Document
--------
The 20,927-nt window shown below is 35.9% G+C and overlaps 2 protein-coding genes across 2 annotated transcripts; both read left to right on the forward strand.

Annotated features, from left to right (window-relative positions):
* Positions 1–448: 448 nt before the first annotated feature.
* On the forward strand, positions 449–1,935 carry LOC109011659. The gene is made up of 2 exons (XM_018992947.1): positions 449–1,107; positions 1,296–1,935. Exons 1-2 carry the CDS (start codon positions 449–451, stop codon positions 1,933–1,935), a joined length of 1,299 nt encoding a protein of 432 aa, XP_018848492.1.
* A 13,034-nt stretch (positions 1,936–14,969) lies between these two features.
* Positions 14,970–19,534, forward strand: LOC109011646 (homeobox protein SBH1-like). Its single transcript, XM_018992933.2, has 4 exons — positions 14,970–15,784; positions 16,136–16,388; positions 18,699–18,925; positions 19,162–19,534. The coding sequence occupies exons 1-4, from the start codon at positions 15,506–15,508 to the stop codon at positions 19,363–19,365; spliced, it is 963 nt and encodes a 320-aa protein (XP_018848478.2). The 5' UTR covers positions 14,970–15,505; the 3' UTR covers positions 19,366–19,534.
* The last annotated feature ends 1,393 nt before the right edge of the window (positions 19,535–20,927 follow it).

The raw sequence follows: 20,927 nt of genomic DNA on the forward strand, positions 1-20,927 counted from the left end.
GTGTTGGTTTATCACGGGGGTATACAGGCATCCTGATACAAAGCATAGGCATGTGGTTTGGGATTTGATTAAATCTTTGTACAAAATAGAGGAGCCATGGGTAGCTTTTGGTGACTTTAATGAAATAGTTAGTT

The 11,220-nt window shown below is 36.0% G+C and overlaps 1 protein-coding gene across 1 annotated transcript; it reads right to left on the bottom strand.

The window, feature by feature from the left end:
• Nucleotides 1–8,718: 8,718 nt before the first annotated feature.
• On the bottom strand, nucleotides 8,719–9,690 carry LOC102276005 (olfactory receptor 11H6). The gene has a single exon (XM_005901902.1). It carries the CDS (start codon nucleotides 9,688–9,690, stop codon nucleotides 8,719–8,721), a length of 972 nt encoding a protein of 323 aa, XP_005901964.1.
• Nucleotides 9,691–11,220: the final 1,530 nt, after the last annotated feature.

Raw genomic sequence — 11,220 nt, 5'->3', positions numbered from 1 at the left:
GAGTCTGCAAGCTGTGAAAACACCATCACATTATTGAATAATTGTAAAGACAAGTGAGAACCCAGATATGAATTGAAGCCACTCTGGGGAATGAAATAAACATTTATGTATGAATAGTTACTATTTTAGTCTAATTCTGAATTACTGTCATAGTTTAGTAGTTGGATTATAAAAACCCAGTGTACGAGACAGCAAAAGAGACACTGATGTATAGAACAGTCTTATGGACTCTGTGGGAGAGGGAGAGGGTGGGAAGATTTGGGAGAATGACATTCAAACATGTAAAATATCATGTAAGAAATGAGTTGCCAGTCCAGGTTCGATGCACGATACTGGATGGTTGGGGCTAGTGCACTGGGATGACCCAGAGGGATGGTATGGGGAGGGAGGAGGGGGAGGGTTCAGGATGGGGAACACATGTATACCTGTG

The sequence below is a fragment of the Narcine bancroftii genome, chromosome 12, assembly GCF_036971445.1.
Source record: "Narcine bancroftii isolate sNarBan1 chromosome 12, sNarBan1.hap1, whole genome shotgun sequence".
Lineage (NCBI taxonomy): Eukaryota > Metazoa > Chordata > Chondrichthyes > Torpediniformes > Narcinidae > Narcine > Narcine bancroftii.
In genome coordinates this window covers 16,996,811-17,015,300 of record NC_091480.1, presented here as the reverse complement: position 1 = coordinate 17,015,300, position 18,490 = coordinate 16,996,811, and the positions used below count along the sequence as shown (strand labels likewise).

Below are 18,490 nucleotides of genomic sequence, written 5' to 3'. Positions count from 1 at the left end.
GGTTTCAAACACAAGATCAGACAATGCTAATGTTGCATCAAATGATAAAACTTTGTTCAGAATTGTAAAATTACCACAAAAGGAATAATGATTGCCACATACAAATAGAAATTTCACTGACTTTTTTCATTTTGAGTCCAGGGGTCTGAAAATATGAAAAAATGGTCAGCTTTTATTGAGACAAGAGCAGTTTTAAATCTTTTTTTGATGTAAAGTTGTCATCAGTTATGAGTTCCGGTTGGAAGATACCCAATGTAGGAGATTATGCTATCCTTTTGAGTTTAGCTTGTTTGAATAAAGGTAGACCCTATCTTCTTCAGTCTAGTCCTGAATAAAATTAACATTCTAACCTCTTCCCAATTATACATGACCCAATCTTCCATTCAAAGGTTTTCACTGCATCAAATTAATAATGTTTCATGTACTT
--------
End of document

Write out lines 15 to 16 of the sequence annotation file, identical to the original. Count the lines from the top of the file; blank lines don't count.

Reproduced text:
Raw genomic sequence — 11,220 nt, 5'->3', positions numbered from 1 at the left:
GAGTCTGCAAGCTGTGAAAACACCATCACATTATTGAATAATTGTAAAGACAAGTGAGAACCCAGATATGAATTGAAGCCACTCTGGGGAATGAAATAAACATTTATGTATGAATAGTTACTATTTTAGTCTAATTCTGAATTACTGTCATAGTTTAGTAGTTGGATTATAAAAACCCAGTGTACGAGACAGCAAAAGAGACACTGATGTATAGAACAGTCTTATGGACTCTGTGGGAGAGGGAGAGGGTGGGAAGATTTGGGAGAATGACATTCAAACATGTAAAATATCATGTAAGAAATGAGTTGCCAGTCCAGGTTCGATGCACGATACTGGATGGTTGGGGCTAGTGCACTGGGATGACCCAGAGGGATGGTATGGGGAGGGAGGAGGGGGAGGGTTCAGGATGGGGAACACATGTATACCTGTG